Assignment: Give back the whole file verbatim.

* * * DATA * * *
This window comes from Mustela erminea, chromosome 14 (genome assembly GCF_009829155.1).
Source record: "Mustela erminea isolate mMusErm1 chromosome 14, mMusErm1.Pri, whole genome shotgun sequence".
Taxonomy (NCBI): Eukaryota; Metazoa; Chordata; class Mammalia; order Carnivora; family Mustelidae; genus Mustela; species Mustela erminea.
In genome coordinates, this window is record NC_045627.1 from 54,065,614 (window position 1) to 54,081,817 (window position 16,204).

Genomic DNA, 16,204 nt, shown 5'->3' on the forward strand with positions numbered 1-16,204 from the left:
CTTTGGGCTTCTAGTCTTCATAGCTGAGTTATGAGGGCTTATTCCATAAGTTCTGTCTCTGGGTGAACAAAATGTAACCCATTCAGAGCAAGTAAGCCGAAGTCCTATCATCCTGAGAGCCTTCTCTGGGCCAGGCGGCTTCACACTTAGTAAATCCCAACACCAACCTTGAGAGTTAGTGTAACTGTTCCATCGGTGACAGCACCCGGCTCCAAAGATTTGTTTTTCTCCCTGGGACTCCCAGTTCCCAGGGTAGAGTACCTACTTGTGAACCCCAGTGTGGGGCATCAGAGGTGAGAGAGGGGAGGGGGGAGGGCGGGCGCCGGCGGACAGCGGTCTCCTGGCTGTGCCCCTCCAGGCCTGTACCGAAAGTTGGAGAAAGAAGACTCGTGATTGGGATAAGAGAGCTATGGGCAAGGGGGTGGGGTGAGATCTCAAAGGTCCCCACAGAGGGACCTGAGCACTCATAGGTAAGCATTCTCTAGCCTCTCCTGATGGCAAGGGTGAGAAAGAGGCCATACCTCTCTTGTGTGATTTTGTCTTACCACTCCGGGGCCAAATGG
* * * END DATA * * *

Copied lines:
This window comes from Mustela erminea, chromosome 14 (genome assembly GCF_009829155.1).
Source record: "Mustela erminea isolate mMusErm1 chromosome 14, mMusErm1.Pri, whole genome shotgun sequence".
Taxonomy (NCBI): Eukaryota; Metazoa; Chordata; class Mammalia; order Carnivora; family Mustelidae; genus Mustela; species Mustela erminea.
In genome coordinates, this window is record NC_045627.1 from 54,065,614 (window position 1) to 54,081,817 (window position 16,204).

Genomic DNA, 16,204 nt, shown 5'->3' on the forward strand with positions numbered 1-16,204 from the left:
CTTTGGGCTTCTAGTCTTCATAGCTGAGTTATGAGGGCTTATTCCATAAGTTCTGTCTCTGGGTGAACAAAATGTAACCCATTCAGAGCAAGTAAGCCGAAGTCCTATCATCCTGAGAGCCTTCTCTGGGCCAGGCGGCTTCACACTTAGTAAATCCCAACACCAACCTTGAGAGTTAGTGTAACTGTTCCATCGGTGACAGCACCCGGCTCCAAAGATTTGTTTTTCTCCCTGGGACTCCCAGTTCCCAGGGTAGAGTACCTACTTGTGAACCCCAGTGTGGGGCATCAGAGGTGAGAGAGGGGAGGGGGGAGGGCGGGCGCCGGCGGACAGCGGTCTCCTGGCTGTGCCCCTCCAGGCCTGTACCGAAAGTTGGAGAAAGAAGACTCGTGATTGGGATAAGAGAGCTATGGGCAAGGGGGTGGGGTGAGATCTCAAAGGTCCCCACAGAGGGACCTGAGCACTCATAGGTAAGCATTCTCTAGCCTCTCCTGATGGCAAGGGTGAGAAAGAGGCCATACCTCTCTTGTGTGATTTTGTCTTACCACTCCGGGGCCAAATGG